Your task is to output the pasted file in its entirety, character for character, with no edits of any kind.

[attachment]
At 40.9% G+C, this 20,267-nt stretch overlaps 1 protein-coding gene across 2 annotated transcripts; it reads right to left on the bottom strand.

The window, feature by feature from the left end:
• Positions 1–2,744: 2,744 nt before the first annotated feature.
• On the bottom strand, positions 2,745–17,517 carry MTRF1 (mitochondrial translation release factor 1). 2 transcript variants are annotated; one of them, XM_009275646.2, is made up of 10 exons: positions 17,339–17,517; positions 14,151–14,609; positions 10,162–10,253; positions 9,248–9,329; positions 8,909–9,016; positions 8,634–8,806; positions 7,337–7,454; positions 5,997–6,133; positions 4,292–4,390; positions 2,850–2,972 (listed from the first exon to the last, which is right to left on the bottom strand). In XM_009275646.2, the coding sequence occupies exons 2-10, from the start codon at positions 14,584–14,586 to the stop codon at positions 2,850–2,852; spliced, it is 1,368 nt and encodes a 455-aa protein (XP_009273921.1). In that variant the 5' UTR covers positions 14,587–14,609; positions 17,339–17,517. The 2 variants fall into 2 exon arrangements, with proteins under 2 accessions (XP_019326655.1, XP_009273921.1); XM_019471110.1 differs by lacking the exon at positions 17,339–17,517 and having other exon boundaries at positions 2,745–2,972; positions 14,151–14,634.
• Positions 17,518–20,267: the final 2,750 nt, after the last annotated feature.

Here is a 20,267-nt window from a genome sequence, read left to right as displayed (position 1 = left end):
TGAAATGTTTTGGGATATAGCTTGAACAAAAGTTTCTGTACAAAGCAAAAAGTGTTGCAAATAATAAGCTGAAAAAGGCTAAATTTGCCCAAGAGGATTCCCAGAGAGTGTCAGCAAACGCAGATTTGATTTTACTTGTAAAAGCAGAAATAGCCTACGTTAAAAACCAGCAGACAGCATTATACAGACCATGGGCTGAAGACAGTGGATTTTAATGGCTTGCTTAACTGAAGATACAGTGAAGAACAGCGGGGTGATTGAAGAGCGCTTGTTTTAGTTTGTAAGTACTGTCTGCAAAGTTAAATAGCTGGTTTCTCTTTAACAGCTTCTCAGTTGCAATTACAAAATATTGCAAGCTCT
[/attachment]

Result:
At 40.9% G+C, this 20,267-nt stretch overlaps 1 protein-coding gene across 2 annotated transcripts; it reads right to left on the bottom strand.

The window, feature by feature from the left end:
• Positions 1–2,744: 2,744 nt before the first annotated feature.
• On the bottom strand, positions 2,745–17,517 carry MTRF1 (mitochondrial translation release factor 1). 2 transcript variants are annotated; one of them, XM_009275646.2, is made up of 10 exons: positions 17,339–17,517; positions 14,151–14,609; positions 10,162–10,253; positions 9,248–9,329; positions 8,909–9,016; positions 8,634–8,806; positions 7,337–7,454; positions 5,997–6,133; positions 4,292–4,390; positions 2,850–2,972 (listed from the first exon to the last, which is right to left on the bottom strand). In XM_009275646.2, the coding sequence occupies exons 2-10, from the start codon at positions 14,584–14,586 to the stop codon at positions 2,850–2,852; spliced, it is 1,368 nt and encodes a 455-aa protein (XP_009273921.1). In that variant the 5' UTR covers positions 14,587–14,609; positions 17,339–17,517. The 2 variants fall into 2 exon arrangements, with proteins under 2 accessions (XP_019326655.1, XP_009273921.1); XM_019471110.1 differs by lacking the exon at positions 17,339–17,517 and having other exon boundaries at positions 2,745–2,972; positions 14,151–14,634.
• Positions 17,518–20,267: the final 2,750 nt, after the last annotated feature.

Here is a 20,267-nt window from a genome sequence, read left to right as displayed (position 1 = left end):
TGAAATGTTTTGGGATATAGCTTGAACAAAAGTTTCTGTACAAAGCAAAAAGTGTTGCAAATAATAAGCTGAAAAAGGCTAAATTTGCCCAAGAGGATTCCCAGAGAGTGTCAGCAAACGCAGATTTGATTTTACTTGTAAAAGCAGAAATAGCCTACGTTAAAAACCAGCAGACAGCATTATACAGACCATGGGCTGAAGACAGTGGATTTTAATGGCTTGCTTAACTGAAGATACAGTGAAGAACAGCGGGGTGATTGAAGAGCGCTTGTTTTAGTTTGTAAGTACTGTCTGCAAAGTTAAATAGCTGGTTTCTCTTTAACAGCTTCTCAGTTGCAATTACAAAATATTGCAAGCTCT